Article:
New therapeutic approach for the treatment of neuroblastoma in young children
Martin Luther University Halle-Wittenberg | 08-25-2023
Neuroblastomas are tumors of the nervous system. They can form in many places in the body and are the most common cause of cancer-related deaths in young children. A team of researchers at University Medicine Halle has discovered the processes involved in the development of neuroblastomas. The protein IGF2BP1 (insulin-like growth factor 2 mRNA binding protein 1) is considered the spark that can ignite a whole wildfire of cancer-causing processes. In preclinical trials, the team used a molecule that was able to inhibit IGF2BP1 and extinguish this spark. The results of this new potential therapeutic approach have been published in the journal Molecular Cancer.
The protein IGF2BP1 is present at the beginning of life and ensures that cells grow rapidly during embryonic development. Later on, its presence is linked to various tumors. In this current study, the researchers analyzed the genetic characteristics of the tumors of 100 children suffering from neuroblastoma, and performed extensive cell culture experiments and experiments on mice. “In short, IGF2BP1 causes that another protein is produced in abundance. Both proteins can activate various, currently unresolved, processes at the genetic level that have a strong cancer-causing effect under these abnormal circumstances,” explains Sven Hagemann, lead author and biochemist at the Institute of Molecular Medicine at University Medicine Halle. The result is an out-of-control conflagration in the cell, which causes neuroblastomas to form, survive, grow and spread. The study has shown for the first time that IGF2BP1 on its own is enough to trigger this tumor; all of the mice in which the protein IGF2BP1 was induced developed a neuroblastoma.
More than half of children with high-risk neuroblastomas relapse. Therefore, new therapeutic approaches are urgently needed to more effectively treat this type of childhood cancer. German Cancer Aid and the German Research Foundation provide funding for such projects at the University Medicine Halle with the aim of identifying the main drivers behind cancer and counteracting them using novel small-molecule drugs.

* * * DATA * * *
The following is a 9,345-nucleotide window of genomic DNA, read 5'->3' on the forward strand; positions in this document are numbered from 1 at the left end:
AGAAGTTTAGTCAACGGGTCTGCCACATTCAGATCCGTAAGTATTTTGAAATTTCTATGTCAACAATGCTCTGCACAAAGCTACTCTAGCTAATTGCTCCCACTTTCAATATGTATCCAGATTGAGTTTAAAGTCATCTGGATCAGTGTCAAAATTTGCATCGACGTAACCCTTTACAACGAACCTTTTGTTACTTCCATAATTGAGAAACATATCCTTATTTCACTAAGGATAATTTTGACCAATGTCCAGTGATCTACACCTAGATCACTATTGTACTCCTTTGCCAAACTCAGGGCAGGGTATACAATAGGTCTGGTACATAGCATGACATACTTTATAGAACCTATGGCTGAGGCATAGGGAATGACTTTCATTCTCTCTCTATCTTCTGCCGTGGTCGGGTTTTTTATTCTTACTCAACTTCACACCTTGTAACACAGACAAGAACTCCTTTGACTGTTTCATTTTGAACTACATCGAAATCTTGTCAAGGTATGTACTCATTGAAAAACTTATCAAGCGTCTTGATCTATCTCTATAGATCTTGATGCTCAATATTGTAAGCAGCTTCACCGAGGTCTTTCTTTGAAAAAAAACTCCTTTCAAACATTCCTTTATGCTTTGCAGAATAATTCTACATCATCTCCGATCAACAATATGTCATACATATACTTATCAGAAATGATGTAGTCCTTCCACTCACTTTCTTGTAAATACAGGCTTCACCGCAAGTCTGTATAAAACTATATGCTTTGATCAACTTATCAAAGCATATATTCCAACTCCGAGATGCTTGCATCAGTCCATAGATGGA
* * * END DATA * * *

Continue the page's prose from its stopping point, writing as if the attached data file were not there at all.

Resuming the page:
“It would be very promising to specifically inhibit IGF2BP1, since it is not normally produced after infancy – except in cancer cells,” explains Professor Stefan Hüttelmaier, director of the Institute of Molecular Medicine at University Medicine Halle. The team has now successfully tested such a molecule in close cooperation with the Institute of Pharmacy at Martin Luther University Halle-Wittenberg. “Our drug candidate has so far shown no adverse effects in initial preclinical trials and can be used as the basis of further developments. In the future, the targeted treatment of neuroblastomas could prevent patients from experiencing the severe side effects of chemotherapy,” says Hüttelmaier. However, it will take a few more years to clarify unresolved questions before clinical trials can begin. It is unclear, for example, why IGF2BP1 is present in the first place, or how the drug can best be delivered to where it is needed in the body.
Professor Hüttelmaier has been studying the protein IGF2BP1 for more than 20 years: “We began by studying neurons until we suddenly stumbled upon the fact that this protein is particularly prevalent in cancer.” Based on clinical data, Professor Hüttelmaier’s team was able to demonstrate in 2015 that IGF2BP1 plays a role in the development of neuroblastomas. “We have now succeeded in uncovering further pieces of evidence and, for the first time, we have identified a possible therapeutic approach. If we succeed in developing a suitable molecule, this will not only be relevant for neuroblastomas. Studies show that IGF2BP1 also plays a key role in other tumors,” says Hüttelmaier, looking ahead towards the future.
Materials provided by the Martin-Luther-Universität Halle-Wittenberg. Content may be edited for clarity, style, and length.